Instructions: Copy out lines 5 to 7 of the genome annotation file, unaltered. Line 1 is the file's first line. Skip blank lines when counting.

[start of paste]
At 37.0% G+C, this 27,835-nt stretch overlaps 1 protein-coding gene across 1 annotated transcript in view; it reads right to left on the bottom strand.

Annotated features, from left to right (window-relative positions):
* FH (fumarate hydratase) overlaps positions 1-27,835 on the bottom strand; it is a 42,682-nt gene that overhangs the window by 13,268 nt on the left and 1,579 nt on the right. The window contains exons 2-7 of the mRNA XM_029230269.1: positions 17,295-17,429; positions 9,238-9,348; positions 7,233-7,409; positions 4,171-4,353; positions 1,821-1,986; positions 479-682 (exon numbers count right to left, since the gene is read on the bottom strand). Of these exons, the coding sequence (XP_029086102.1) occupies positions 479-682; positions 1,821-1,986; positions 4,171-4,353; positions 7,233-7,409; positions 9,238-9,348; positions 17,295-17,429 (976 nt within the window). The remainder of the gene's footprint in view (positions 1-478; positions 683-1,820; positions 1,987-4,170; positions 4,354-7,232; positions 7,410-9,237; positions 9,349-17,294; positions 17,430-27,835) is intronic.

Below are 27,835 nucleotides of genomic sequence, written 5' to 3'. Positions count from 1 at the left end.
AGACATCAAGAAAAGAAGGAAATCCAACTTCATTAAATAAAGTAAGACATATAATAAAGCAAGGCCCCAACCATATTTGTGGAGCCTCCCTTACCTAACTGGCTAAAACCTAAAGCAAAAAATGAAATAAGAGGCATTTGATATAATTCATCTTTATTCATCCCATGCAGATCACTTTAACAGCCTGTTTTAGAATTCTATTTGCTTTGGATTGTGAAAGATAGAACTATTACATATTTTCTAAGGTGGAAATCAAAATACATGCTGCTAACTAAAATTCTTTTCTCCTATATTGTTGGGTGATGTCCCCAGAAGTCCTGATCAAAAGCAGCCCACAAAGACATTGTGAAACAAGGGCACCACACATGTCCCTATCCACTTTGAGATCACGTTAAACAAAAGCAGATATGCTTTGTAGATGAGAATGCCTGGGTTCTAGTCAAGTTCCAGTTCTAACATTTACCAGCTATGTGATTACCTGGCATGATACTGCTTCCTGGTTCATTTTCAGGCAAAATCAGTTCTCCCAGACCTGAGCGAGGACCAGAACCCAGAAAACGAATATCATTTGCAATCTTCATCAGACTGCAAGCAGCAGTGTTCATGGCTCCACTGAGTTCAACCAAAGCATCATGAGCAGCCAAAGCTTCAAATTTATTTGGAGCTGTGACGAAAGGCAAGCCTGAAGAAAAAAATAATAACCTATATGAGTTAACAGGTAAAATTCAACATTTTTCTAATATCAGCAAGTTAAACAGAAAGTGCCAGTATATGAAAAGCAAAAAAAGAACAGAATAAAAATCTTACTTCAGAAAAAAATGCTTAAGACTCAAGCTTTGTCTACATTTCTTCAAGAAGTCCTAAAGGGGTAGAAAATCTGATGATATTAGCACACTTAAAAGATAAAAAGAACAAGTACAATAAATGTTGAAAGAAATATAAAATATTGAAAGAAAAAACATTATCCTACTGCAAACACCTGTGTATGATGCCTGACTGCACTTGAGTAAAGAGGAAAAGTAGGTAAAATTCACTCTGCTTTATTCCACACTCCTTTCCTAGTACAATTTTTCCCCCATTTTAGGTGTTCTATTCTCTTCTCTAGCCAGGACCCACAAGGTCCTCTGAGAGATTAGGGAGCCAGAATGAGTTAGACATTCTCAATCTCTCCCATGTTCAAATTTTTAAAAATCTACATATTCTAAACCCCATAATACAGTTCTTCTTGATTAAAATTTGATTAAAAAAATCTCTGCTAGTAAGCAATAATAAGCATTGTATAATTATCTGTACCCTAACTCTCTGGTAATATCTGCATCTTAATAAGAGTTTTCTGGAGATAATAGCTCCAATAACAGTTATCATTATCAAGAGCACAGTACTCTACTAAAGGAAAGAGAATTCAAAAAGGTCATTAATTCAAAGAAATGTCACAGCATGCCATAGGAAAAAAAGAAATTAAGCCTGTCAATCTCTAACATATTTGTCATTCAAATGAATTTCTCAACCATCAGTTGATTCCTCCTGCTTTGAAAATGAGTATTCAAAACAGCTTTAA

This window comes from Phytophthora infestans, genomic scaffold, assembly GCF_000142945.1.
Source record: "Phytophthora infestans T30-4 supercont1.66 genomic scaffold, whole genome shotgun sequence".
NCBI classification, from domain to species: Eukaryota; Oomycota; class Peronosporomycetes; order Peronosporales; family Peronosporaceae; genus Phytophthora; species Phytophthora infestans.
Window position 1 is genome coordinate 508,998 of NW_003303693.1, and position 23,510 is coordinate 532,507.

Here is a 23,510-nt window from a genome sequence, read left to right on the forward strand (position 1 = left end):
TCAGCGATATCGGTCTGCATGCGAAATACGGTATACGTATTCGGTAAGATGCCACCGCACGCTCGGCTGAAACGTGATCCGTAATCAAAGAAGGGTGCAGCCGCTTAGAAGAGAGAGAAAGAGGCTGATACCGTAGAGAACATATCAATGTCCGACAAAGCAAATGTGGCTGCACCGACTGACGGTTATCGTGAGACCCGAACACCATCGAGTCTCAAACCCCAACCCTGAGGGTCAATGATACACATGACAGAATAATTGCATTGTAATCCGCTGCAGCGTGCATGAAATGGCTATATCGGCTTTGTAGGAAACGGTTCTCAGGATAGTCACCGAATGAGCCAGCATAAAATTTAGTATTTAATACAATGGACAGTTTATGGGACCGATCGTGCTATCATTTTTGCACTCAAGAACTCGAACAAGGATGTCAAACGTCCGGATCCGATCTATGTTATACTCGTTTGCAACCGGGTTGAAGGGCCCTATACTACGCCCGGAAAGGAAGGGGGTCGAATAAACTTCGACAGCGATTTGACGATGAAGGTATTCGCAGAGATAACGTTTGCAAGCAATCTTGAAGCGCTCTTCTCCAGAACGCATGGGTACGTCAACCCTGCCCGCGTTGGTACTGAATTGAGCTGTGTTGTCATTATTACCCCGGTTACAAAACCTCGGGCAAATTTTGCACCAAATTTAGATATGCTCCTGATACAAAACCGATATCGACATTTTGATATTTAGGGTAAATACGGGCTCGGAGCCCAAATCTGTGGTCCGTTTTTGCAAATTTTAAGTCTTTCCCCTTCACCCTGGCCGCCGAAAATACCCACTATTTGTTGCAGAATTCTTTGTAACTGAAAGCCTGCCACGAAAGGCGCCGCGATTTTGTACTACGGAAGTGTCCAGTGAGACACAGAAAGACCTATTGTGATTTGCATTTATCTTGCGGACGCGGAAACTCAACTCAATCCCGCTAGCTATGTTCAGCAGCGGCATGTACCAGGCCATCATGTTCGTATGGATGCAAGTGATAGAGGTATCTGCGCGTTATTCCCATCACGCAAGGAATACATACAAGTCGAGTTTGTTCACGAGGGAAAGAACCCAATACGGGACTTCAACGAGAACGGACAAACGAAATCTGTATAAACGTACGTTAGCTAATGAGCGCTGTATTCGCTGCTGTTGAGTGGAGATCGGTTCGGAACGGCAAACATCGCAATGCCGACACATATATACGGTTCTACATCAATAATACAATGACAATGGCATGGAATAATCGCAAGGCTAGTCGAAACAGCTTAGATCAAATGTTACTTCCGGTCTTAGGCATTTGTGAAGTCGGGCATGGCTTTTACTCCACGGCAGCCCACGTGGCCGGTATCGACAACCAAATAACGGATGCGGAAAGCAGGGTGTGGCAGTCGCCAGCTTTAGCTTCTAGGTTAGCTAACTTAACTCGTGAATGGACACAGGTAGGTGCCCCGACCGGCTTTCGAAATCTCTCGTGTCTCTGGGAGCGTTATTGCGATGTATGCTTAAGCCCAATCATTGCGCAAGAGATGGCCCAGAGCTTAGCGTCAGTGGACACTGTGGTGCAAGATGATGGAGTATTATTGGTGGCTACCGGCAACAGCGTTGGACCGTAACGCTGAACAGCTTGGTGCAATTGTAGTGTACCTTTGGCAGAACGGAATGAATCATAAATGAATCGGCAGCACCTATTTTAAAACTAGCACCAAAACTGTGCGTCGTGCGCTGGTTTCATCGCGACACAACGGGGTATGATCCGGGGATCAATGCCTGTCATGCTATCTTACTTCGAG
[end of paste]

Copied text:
AGACATCAAGAAAAGAAGGAAATCCAACTTCATTAAATAAAGTAAGACATATAATAAAGCAAGGCCCCAACCATATTTGTGGAGCCTCCCTTACCTAACTGGCTAAAACCTAAAGCAAAAAATGAAATAAGAGGCATTTGATATAATTCATCTTTATTCATCCCATGCAGATCACTTTAACAGCCTGTTTTAGAATTCTATTTGCTTTGGATTGTGAAAGATAGAACTATTACATATTTTCTAAGGTGGAAATCAAAATACATGCTGCTAACTAAAATTCTTTTCTCCTATATTGTTGGGTGATGTCCCCAGAAGTCCTGATCAAAAGCAGCCCACAAAGACATTGTGAAACAAGGGCACCACACATGTCCCTATCCACTTTGAGATCACGTTAAACAAAAGCAGATATGCTTTGTAGATGAGAATGCCTGGGTTCTAGTCAAGTTCCAGTTCTAACATTTACCAGCTATGTGATTACCTGGCATGATACTGCTTCCTGGTTCATTTTCAGGCAAAATCAGTTCTCCCAGACCTGAGCGAGGACCAGAACCCAGAAAACGAATATCATTTGCAATCTTCATCAGACTGCAAGCAGCAGTGTTCATGGCTCCACTGAGTTCAACCAAAGCATCATGAGCAGCCAAAGCTTCAAATTTATTTGGAGCTGTGACGAAAGGCAAGCCTGAAGAAAAAAATAATAACCTATATGAGTTAACAGGTAAAATTCAACATTTTTCTAATATCAGCAAGTTAAACAGAAAGTGCCAGTATATGAAAAGCAAAAAAAGAACAGAATAAAAATCTTACTTCAGAAAAAAATGCTTAAGACTCAAGCTTTGTCTACATTTCTTCAAGAAGTCCTAAAGGGGTAGAAAATCTGATGATATTAGCACACTTAAAAGATAAAAAGAACAAGTACAATAAATGTTGAAAGAAATATAAAATATTGAAAGAAAAAACATTATCCTACTGCAAACACCTGTGTATGATGCCTGACTGCACTTGAGTAAAGAGGAAAAGTAGGTAAAATTCACTCTGCTTTATTCCACACTCCTTTCCTAGTACAATTTTTCCCCCATTTTAGGTGTTCTATTCTCTTCTCTAGCCAGGACCCACAAGGTCCTCTGAGAGATTAGGGAGCCAGAATGAGTTAGACATTCTCAATCTCTCCCATGTTCAAATTTTTAAAAATCTACATATTCTAAACCCCATAATACAGTTCTTCTTGATTAAAATTTGATTAAAAAAATCTCTGCTAGTAAGCAATAATAAGCATTGTATAATTATCTGTACCCTAACTCTCTGGTAATATCTGCATCTTAATAAGAGTTTTCTGGAGATAATAGCTCCAATAACAGTTATCATTATCAAGAGCACAGTACTCTACTAAAGGAAAGAGAATTCAAAAAGGTCATTAATTCAAAGAAATGTCACAGCATGCCATAGGAAAAAAAGAAATTAAGCCTGTCAATCTCTAACATATTTGTCATTCAAATGAATTTCTCAACCATCAGTTGATTCCTCCTGCTTTGAAAATGAGTATTCAAAACAGCTTTAA

This window comes from Phytophthora infestans, genomic scaffold, assembly GCF_000142945.1.
Source record: "Phytophthora infestans T30-4 supercont1.66 genomic scaffold, whole genome shotgun sequence".